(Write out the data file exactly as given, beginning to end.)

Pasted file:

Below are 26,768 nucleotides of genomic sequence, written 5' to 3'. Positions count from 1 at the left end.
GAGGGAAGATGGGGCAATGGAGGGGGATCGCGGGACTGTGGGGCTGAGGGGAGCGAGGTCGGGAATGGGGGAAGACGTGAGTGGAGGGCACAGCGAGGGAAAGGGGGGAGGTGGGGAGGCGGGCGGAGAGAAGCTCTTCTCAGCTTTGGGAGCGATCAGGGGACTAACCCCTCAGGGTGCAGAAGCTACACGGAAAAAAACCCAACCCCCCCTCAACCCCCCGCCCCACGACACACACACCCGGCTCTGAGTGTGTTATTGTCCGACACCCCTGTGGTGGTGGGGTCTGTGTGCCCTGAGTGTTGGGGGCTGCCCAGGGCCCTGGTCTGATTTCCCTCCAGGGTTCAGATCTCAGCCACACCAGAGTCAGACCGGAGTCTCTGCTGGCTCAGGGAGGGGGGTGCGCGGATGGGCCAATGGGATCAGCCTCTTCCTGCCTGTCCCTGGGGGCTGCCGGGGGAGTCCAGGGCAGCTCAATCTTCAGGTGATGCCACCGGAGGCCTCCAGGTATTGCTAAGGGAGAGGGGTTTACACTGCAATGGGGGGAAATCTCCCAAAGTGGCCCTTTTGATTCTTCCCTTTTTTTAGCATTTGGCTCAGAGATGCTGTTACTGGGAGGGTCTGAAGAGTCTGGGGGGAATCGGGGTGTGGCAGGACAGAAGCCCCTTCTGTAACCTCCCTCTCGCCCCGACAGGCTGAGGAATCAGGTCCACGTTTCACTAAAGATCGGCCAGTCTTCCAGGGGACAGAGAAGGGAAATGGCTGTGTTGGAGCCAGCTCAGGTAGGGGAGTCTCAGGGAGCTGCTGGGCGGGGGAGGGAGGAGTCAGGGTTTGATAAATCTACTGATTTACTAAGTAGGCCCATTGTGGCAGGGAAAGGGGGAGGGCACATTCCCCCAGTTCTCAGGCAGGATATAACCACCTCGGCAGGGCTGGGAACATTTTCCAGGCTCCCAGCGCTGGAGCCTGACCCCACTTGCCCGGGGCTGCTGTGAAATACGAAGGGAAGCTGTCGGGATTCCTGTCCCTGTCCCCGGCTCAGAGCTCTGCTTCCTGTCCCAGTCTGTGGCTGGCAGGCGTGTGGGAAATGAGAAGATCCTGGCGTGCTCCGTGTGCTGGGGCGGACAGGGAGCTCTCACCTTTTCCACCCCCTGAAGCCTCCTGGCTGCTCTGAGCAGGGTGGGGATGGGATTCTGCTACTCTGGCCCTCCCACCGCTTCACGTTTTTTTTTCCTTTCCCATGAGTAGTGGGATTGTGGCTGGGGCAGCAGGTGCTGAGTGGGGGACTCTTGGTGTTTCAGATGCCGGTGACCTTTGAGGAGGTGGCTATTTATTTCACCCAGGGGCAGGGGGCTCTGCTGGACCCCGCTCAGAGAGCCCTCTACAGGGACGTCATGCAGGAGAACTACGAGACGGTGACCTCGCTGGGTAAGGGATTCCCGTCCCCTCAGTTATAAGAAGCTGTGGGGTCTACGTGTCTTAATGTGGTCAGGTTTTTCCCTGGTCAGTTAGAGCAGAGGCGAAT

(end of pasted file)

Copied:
Below are 26,768 nucleotides of genomic sequence, written 5' to 3'. Positions count from 1 at the left end.
GAGGGAAGATGGGGCAATGGAGGGGGATCGCGGGACTGTGGGGCTGAGGGGAGCGAGGTCGGGAATGGGGGAAGACGTGAGTGGAGGGCACAGCGAGGGAAAGGGGGGAGGTGGGGAGGCGGGCGGAGAGAAGCTCTTCTCAGCTTTGGGAGCGATCAGGGGACTAACCCCTCAGGGTGCAGAAGCTACACGGAAAAAAACCCAACCCCCCCTCAACCCCCCGCCCCACGACACACACACCCGGCTCTGAGTGTGTTATTGTCCGACACCCCTGTGGTGGTGGGGTCTGTGTGCCCTGAGTGTTGGGGGCTGCCCAGGGCCCTGGTCTGATTTCCCTCCAGGGTTCAGATCTCAGCCACACCAGAGTCAGACCGGAGTCTCTGCTGGCTCAGGGAGGGGGGTGCGCGGATGGGCCAATGGGATCAGCCTCTTCCTGCCTGTCCCTGGGGGCTGCCGGGGGAGTCCAGGGCAGCTCAATCTTCAGGTGATGCCACCGGAGGCCTCCAGGTATTGCTAAGGGAGAGGGGTTTACACTGCAATGGGGGGAAATCTCCCAAAGTGGCCCTTTTGATTCTTCCCTTTTTTTAGCATTTGGCTCAGAGATGCTGTTACTGGGAGGGTCTGAAGAGTCTGGGGGGAATCGGGGTGTGGCAGGACAGAAGCCCCTTCTGTAACCTCCCTCTCGCCCCGACAGGCTGAGGAATCAGGTCCACGTTTCACTAAAGATCGGCCAGTCTTCCAGGGGACAGAGAAGGGAAATGGCTGTGTTGGAGCCAGCTCAGGTAGGGGAGTCTCAGGGAGCTGCTGGGCGGGGGAGGGAGGAGTCAGGGTTTGATAAATCTACTGATTTACTAAGTAGGCCCATTGTGGCAGGGAAAGGGGGAGGGCACATTCCCCCAGTTCTCAGGCAGGATATAACCACCTCGGCAGGGCTGGGAACATTTTCCAGGCTCCCAGCGCTGGAGCCTGACCCCACTTGCCCGGGGCTGCTGTGAAATACGAAGGGAAGCTGTCGGGATTCCTGTCCCTGTCCCCGGCTCAGAGCTCTGCTTCCTGTCCCAGTCTGTGGCTGGCAGGCGTGTGGGAAATGAGAAGATCCTGGCGTGCTCCGTGTGCTGGGGCGGACAGGGAGCTCTCACCTTTTCCACCCCCTGAAGCCTCCTGGCTGCTCTGAGCAGGGTGGGGATGGGATTCTGCTACTCTGGCCCTCCCACCGCTTCACGTTTTTTTTTCCTTTCCCATGAGTAGTGGGATTGTGGCTGGGGCAGCAGGTGCTGAGTGGGGGACTCTTGGTGTTTCAGATGCCGGTGACCTTTGAGGAGGTGGCTATTTATTTCACCCAGGGGCAGGGGGCTCTGCTGGACCCCGCTCAGAGAGCCCTCTACAGGGACGTCATGCAGGAGAACTACGAGACGGTGACCTCGCTGGGTAAGGGATTCCCGTCCCCTCAGTTATAAGAAGCTGTGGGGTCTACGTGTCTTAATGTGGTCAGGTTTTTCCCTGGTCAGTTAGAGCAGAGGCGAAT